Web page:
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Thread: I need your secret :)

  1. #1
    DIY Senior Member v1rtu0s1ty's Avatar
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    Default I need your secret :)

    In our basement, we see tons of copper pipes below the first floor. However, I would like to know how you guys will introduce a T to an existing/installed copper pipe. I can't visualize how you guys will insert in between the cutted pipe. Should one pipe be moveable to the left or right?

    Any tips would be greatly appreciated.

  2. #2
    Retired Defense Industry Engineer jadnashua's Avatar
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    Default

    If you can't spread the pipes enough to insert the T (remember you will need to cut a small section out to account for the T), then you need to cut out a larger section, insert the T, a piece of pipe, a coupling to reconnect to one side of where you cut out the pipe, and then a union on the other end. A union uses sort of a socket and seat where a nut forces the two together.
    Jim DeBruycker
    Important note - I'm not a pro
    Retired Defense Industry Engineer; Schluter 2.5-day Workshop Completed 2013, 2014

  3. #3
    DIY Senior Member v1rtu0s1ty's Avatar
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    Default

    I'm sorry, I'm having a hard time deciphering your post. Maybe, a picture will help me a lot.

    Thanks!

  4. #4
    Master Plumber master plumber mark's Avatar
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    Talking slip through coupling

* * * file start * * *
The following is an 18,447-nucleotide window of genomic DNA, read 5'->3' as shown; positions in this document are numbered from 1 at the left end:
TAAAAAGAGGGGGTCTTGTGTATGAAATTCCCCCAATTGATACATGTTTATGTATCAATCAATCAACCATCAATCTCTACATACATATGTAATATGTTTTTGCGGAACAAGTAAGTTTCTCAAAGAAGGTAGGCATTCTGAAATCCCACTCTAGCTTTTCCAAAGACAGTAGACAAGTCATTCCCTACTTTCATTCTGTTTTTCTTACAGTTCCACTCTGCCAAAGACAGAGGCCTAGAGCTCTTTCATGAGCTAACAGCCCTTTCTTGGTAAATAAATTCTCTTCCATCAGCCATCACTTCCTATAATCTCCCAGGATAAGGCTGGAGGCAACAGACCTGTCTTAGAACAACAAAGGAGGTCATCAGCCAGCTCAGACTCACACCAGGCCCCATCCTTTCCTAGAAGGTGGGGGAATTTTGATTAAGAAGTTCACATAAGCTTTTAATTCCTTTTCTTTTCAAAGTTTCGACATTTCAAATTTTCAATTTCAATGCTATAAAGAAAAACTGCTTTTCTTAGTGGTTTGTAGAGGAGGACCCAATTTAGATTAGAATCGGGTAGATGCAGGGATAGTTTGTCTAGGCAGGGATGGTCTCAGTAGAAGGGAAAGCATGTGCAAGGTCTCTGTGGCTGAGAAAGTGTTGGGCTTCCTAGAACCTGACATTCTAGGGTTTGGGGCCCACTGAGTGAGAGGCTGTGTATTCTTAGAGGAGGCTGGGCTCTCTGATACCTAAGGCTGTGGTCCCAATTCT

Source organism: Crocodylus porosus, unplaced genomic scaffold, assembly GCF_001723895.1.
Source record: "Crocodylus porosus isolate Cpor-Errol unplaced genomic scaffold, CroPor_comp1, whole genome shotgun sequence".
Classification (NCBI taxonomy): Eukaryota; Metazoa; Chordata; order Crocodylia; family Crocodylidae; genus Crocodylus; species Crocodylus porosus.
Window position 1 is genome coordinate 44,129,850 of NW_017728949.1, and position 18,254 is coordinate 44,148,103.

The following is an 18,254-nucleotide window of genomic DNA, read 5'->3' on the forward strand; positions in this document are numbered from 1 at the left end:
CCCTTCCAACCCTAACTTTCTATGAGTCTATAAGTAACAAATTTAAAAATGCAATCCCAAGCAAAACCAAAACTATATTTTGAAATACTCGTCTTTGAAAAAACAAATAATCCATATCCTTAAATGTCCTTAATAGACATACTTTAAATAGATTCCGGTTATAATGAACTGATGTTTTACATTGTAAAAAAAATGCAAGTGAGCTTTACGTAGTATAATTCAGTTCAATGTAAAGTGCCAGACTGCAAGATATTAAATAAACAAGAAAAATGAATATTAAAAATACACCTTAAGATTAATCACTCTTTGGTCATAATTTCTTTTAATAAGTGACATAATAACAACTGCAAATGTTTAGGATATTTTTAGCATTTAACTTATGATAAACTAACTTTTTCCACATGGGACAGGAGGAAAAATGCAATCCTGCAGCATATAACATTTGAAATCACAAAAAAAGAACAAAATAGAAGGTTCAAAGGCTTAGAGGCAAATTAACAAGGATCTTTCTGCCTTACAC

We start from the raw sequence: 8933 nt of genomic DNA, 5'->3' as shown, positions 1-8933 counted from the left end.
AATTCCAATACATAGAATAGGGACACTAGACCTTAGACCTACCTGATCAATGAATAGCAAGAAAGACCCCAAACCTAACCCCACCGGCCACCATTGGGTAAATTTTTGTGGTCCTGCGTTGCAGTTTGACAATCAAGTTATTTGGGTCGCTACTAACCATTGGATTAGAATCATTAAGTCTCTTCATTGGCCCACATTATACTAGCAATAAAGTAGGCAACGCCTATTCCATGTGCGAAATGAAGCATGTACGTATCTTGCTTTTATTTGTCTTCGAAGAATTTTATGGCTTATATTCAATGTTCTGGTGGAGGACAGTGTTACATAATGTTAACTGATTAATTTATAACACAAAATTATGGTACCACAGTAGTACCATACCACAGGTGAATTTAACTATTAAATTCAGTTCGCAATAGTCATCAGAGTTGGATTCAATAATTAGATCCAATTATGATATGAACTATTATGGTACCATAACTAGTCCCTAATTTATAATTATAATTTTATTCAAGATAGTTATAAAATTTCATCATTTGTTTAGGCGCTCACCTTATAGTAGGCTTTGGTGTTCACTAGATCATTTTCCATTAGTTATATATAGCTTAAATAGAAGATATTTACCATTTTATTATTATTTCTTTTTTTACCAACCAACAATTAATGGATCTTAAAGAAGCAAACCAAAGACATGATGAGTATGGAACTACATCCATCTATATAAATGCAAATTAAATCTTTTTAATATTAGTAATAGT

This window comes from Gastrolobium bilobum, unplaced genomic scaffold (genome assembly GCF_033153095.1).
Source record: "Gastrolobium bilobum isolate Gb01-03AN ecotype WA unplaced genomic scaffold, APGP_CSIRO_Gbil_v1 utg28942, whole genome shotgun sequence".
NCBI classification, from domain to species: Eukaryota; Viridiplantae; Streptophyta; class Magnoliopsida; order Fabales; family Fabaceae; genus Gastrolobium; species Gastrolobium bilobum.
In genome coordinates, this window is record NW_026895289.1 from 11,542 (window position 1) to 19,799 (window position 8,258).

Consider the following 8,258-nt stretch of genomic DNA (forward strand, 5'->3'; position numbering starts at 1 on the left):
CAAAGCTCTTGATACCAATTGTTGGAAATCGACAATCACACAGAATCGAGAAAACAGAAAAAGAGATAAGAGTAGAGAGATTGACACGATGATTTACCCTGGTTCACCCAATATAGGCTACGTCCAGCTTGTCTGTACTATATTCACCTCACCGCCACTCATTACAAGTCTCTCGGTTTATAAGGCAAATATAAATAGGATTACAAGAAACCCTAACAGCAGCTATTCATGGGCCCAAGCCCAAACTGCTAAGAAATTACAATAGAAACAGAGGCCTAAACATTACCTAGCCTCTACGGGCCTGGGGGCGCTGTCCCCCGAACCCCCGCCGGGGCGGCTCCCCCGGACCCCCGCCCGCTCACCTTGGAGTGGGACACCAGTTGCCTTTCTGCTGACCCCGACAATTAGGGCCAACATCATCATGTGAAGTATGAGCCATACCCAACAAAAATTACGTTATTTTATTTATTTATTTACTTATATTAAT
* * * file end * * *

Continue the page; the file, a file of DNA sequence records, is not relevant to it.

when you need to install a tee into a copper pipe that

    wont budge either way you simply cut about a 6 inch section out of

    the pipe and install the tee on one end and then cut another piece

    of pipe to make just about a 1/8 of an inch gap left in the line ,

    Then use one "slip through coupling" that will slide all the way

    down onto the pipe, it has no ridge inside it to stop it half way,

    then you line up your pipes flux everything up and slide the

    slip through coupling back over the newley cut section

    to where it is about half way ........

    then you solder the hell out of it and hope that you have drained enough water out of the liens.....


  5. #5

    Default

    Two ways to do this:

    1) cut out about 3/4" - 1" of pipe. Loosen a couple supporting straps. You should have enough 'play' to be able to bend one pipe , slide the tee on, and then jimmyshimmy the other pipe end onto the tee.

    2) Cut out a 1' section of the pipe. Solder the tee to one end of the cut out section. Cut the other end of the end of the cut out section about 1/2 the length of the tee. You want the tee-pipe to almost completely make up the gap between the sections of the main line after you slide the tee back onto one section. Then you use hubless coupler to connect the cutout to the other end of the main line. The hubless doesn't have a ridge in the center. This means you can slide it all the way onto the main line, position your cutout into place and slide the coupler back over the cutout. No jimmyshimmy necessary. The downside of the hubless is that you gotta be careful about sliding the coupler 1/2 way over both sections. The hubbed coupler takes the guesswk out of that part, but some jimmyshimmy will be required.